Low-income students in four Northern California high schools that employ a more personalized approach to education, often referred to as “student-centered learning,” are graduating from high school having completed the course sequence required for admission to California public universities at much higher rates than their district or the state as a whole, according to four case studies just published by the Stanford Center for Opportunity Policy in Education.

The four case studies involve schools that either employ the linked learning approach to education or are part of the Envision Schools charter network. Linked learning combines rigorous academics with hands-on experiences in a specific career pathway, such as health or business.

In the spring, the center will publish a cross-case analysis that will look at data from all four schools to uncover the common practices that work well. Statewide, low-income, African American and Latino students lag behind their more affluent peers on test scores, graduation rates and completion of college preparation programs.

The four schools studied are:

  • City Arts & Technology High School, an Envision charter school in San Francisco that emphasizes a strong focus on social justice and identity, often using a social theme to add an interdisciplinary dimension to students’ work. For example, history students produced a flier, a video and an outreach campaign on a social justice topic such as racial profiling or immigration. In 2011-12, 84 percent of African American students and 83 percent of Latino students graduated with their cohort, and all of them had completed their A-G requirements, the courses required for admission by University of California and California State University campuses. In the district, only 71 percent of African American students and 68 percent of Latino students graduated with their cohort. Of the group that graduated, only 28 percent of the African American students and only 36 percent of Latinos had completed the A-G courses.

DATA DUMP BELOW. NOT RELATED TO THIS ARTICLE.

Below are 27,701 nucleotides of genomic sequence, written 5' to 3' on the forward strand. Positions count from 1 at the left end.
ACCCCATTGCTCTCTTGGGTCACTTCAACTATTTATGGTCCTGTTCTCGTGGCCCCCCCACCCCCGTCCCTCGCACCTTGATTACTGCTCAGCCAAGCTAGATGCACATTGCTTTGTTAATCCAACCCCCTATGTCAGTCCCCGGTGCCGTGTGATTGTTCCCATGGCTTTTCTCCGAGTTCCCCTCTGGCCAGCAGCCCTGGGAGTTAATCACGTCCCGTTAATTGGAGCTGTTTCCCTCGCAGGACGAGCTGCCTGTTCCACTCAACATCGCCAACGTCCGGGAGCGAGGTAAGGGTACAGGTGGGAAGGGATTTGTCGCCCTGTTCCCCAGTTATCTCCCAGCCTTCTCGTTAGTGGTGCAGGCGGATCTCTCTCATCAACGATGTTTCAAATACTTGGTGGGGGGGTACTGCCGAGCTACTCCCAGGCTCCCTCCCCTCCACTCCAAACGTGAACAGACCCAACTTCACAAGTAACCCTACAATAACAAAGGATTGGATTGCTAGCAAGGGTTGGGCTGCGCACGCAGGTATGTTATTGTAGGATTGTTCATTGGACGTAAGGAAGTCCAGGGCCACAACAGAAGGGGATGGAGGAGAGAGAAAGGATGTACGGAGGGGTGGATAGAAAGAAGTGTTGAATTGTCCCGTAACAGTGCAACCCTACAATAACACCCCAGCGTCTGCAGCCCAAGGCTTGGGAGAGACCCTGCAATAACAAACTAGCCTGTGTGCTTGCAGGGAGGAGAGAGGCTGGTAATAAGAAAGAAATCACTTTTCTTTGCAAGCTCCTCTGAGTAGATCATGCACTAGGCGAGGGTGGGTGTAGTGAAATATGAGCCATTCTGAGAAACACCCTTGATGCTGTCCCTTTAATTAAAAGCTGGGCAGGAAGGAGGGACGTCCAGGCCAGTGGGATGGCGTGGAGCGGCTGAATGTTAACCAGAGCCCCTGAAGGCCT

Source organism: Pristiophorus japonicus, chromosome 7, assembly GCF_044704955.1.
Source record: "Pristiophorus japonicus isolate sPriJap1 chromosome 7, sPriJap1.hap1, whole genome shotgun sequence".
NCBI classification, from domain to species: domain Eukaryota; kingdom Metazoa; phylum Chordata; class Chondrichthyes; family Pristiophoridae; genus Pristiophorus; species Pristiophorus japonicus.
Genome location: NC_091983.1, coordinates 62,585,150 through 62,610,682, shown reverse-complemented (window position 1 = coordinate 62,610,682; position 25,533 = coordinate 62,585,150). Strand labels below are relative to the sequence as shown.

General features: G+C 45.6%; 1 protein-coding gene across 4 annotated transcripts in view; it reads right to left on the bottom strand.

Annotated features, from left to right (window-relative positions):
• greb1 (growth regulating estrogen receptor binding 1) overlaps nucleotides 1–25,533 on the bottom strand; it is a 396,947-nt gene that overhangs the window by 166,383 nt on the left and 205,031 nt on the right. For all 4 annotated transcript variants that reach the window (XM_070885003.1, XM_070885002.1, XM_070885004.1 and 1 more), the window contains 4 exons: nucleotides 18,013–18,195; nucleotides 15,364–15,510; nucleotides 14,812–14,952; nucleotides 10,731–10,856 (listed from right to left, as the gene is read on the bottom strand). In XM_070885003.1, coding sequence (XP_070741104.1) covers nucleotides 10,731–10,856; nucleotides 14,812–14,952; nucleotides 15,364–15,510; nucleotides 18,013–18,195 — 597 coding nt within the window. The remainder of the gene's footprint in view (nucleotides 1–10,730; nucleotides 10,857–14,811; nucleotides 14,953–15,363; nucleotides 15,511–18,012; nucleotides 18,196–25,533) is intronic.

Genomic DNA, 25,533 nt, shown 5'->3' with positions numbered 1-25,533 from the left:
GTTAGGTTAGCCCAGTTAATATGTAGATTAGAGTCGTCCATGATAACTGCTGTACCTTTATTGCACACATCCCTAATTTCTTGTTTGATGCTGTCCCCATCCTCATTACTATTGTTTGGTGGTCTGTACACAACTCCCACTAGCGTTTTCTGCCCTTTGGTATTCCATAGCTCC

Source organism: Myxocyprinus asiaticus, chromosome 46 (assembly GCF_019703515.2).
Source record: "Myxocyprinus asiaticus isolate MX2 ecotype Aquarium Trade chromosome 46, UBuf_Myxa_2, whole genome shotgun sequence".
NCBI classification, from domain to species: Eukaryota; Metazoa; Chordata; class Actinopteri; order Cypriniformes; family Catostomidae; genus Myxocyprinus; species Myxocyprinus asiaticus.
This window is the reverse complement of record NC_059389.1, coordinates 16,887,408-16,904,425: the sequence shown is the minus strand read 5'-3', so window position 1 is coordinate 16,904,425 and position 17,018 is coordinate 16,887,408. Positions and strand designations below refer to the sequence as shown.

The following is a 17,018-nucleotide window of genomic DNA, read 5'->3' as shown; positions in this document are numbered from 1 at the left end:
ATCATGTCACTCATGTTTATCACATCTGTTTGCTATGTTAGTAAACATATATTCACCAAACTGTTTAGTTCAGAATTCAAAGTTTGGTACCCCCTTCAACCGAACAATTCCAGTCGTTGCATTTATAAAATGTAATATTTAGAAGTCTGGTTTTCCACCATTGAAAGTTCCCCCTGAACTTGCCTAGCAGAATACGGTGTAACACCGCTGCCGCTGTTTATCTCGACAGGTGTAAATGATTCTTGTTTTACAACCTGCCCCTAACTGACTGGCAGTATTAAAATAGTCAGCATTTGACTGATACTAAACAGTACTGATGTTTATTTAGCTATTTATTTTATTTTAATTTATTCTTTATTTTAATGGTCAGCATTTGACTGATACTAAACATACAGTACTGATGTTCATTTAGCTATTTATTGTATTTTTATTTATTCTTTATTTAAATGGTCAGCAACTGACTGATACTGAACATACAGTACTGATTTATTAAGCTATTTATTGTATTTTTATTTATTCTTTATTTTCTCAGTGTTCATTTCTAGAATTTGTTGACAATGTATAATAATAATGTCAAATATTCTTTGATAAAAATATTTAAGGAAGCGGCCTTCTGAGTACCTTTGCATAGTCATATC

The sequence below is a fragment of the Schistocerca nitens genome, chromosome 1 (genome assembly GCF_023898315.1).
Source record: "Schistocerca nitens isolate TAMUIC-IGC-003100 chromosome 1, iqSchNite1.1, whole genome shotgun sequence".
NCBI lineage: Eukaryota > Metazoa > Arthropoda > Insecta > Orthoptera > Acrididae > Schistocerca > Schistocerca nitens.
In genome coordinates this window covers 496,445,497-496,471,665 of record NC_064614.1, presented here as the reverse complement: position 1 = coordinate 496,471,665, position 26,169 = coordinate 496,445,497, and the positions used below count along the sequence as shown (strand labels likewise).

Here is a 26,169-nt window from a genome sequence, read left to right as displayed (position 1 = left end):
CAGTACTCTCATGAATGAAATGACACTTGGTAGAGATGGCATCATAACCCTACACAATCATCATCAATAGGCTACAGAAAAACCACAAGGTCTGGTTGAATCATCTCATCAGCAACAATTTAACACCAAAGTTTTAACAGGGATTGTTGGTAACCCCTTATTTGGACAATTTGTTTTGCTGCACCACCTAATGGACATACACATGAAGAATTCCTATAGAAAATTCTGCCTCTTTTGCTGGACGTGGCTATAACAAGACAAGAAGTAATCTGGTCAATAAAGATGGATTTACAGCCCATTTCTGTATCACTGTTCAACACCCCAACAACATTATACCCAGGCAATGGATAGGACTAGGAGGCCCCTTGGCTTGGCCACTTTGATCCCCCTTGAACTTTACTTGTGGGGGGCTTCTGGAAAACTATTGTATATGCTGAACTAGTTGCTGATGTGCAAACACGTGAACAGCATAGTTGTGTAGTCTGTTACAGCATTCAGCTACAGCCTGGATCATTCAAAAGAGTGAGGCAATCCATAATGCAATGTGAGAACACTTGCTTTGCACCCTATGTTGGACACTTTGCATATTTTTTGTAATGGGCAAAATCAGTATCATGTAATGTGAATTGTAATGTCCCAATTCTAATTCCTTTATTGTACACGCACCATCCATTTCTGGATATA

• Dozier-Libbey Medical High School, a linked learning school in Antioch, had physics students design and build a device to address a disability. They then “investigated the meaning of a disability and the biases in the notions of ‘fixing’ a disability.” They wrote a paper on who benefits, who was harmed and the cost of making their device. In 2011-12, 97 percent of students graduated with their cohort, with 96 percent having completed the A-G requirements. Latinos had even better statistics, with 98 percent graduating with their cohort and all of them having completed the A-G courses. This compares to district statistics where 66 percent of all students graduated with their cohort, with only 25 percent of those students having completed their A-G classes.
  • Impact Academy of Arts & Technology, an Envision charter school in Hayward, encourages students to consider multiple perspectives on any issue. For example, American History students had to pick a claim a historian made about Reconstruction and then do research to either prove or debunk the claim. In 2011-12, overall 92 percent of the students graduated with their cohort, with all of them completing the A-G course sequence. And 94 percent of students who were economically disadvantaged graduated with the cohort, with all of them also completing the A-G classes. This compares to a 71 percent graduation rate districtwide, with only 44 percent of those graduates meeting California public university course entry requirements.
  • Life Academy of Health and Bioscience, a linked learning school in Oakland, requires seniors to do a yearlong, multistage research paper that is based on their experiences in business internships. For example, one student who was interested in becoming a child psychologist and loved literature explored the question: “To what extent could literature help children cope with psychological problems?” In 2011-12, 71 percent of the students graduated with their cohort and 87 percent had completed the A-G course sequence. That compares with 59 percent districtwide who graduated with their cohort, with only 51 percent completing the A-G requirements.

The research was funded by the Nellie Mae Education Foundation.

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